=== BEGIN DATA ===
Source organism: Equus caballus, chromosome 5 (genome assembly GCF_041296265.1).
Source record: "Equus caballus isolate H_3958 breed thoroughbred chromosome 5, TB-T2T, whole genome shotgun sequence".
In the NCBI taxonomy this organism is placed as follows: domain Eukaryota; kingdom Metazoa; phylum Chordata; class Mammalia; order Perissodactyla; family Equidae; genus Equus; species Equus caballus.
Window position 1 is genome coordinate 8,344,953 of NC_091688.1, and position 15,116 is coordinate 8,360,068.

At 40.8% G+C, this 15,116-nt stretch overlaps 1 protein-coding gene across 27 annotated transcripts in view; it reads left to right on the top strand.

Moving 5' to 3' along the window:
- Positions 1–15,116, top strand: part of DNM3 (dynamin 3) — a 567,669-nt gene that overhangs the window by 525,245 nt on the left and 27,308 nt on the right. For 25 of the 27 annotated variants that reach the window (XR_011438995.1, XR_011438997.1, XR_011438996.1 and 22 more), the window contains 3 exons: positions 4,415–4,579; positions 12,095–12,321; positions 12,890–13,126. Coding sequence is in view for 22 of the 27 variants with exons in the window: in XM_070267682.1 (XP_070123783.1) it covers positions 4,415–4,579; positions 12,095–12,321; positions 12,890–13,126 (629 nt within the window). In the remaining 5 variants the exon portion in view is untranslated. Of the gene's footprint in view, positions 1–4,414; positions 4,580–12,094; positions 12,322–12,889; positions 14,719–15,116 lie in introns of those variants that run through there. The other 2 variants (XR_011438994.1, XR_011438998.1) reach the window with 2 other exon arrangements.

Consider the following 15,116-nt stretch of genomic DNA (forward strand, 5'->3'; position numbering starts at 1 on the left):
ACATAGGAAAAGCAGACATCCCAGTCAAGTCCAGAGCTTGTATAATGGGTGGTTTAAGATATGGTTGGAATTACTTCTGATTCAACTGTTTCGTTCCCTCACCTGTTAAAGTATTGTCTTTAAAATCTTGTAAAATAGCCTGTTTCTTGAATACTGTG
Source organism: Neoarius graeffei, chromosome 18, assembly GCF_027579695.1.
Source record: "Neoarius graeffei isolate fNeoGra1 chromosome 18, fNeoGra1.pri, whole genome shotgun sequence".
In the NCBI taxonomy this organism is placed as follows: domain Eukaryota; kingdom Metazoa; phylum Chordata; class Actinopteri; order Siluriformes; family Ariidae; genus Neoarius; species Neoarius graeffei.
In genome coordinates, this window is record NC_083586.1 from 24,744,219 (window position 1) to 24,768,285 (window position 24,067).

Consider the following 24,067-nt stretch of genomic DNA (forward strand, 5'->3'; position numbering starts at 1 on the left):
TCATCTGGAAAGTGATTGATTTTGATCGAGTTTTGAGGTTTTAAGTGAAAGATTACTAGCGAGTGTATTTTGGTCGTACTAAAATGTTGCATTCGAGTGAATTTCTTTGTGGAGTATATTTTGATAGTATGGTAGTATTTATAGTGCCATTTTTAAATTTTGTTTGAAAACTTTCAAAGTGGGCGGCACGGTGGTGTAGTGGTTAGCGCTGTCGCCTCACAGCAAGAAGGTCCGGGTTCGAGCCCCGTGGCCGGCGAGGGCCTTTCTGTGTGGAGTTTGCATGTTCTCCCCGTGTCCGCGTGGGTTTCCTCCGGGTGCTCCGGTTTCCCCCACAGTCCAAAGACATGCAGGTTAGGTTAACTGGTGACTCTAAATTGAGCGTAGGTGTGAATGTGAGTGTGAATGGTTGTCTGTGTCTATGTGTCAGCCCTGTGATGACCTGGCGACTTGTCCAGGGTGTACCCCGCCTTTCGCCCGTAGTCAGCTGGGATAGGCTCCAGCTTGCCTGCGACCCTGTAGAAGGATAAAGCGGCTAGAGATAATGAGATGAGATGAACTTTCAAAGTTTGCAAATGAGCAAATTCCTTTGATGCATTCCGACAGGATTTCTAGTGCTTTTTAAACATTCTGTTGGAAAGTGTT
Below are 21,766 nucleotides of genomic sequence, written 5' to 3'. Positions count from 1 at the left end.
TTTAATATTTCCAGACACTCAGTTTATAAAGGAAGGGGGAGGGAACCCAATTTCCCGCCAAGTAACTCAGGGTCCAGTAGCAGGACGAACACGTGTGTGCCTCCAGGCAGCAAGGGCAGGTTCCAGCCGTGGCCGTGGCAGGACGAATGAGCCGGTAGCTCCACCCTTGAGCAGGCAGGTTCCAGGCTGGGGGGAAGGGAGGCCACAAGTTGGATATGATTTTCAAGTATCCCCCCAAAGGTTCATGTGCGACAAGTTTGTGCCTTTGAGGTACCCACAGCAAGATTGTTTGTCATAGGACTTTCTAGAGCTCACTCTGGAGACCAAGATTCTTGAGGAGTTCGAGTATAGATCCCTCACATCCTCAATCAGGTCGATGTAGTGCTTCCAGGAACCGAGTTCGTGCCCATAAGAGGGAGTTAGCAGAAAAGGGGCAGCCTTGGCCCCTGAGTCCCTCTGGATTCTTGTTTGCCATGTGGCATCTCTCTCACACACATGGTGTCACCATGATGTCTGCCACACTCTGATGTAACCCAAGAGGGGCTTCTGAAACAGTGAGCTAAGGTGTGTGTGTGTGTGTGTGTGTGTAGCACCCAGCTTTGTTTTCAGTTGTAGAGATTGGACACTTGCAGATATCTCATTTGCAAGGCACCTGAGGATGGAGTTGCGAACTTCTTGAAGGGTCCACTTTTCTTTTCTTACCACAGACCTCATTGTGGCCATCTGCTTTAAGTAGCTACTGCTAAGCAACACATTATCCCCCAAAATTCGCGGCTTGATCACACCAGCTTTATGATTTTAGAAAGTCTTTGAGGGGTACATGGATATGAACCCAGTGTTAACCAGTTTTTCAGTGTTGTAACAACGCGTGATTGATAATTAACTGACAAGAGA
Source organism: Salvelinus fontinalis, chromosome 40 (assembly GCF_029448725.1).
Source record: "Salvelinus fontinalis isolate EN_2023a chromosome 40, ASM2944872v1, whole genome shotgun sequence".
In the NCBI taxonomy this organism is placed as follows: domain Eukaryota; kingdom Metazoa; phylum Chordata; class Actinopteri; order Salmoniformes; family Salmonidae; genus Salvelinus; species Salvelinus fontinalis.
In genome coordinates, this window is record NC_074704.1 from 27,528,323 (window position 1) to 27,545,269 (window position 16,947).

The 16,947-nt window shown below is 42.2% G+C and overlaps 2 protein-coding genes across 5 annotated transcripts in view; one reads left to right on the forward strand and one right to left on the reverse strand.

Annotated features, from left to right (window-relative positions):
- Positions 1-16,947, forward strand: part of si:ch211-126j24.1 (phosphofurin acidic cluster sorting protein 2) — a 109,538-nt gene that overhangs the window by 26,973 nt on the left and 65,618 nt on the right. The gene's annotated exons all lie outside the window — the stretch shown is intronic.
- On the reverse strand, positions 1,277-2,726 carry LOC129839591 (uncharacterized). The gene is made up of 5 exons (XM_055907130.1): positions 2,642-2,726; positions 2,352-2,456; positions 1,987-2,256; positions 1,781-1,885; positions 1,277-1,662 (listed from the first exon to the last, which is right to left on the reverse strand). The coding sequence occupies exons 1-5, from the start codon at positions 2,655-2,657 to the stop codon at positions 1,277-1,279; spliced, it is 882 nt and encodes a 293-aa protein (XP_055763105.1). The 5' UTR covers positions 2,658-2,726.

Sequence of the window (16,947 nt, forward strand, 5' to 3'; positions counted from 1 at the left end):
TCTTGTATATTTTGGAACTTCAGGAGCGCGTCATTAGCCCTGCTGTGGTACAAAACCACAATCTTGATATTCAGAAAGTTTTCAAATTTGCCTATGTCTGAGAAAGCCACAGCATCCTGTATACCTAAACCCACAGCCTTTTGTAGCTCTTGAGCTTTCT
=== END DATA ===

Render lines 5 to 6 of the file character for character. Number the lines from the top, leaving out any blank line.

At 40.8% G+C, this 15,116-nt stretch overlaps 1 protein-coding gene across 27 annotated transcripts in view; it reads left to right on the top strand.

Moving 5' to 3' along the window: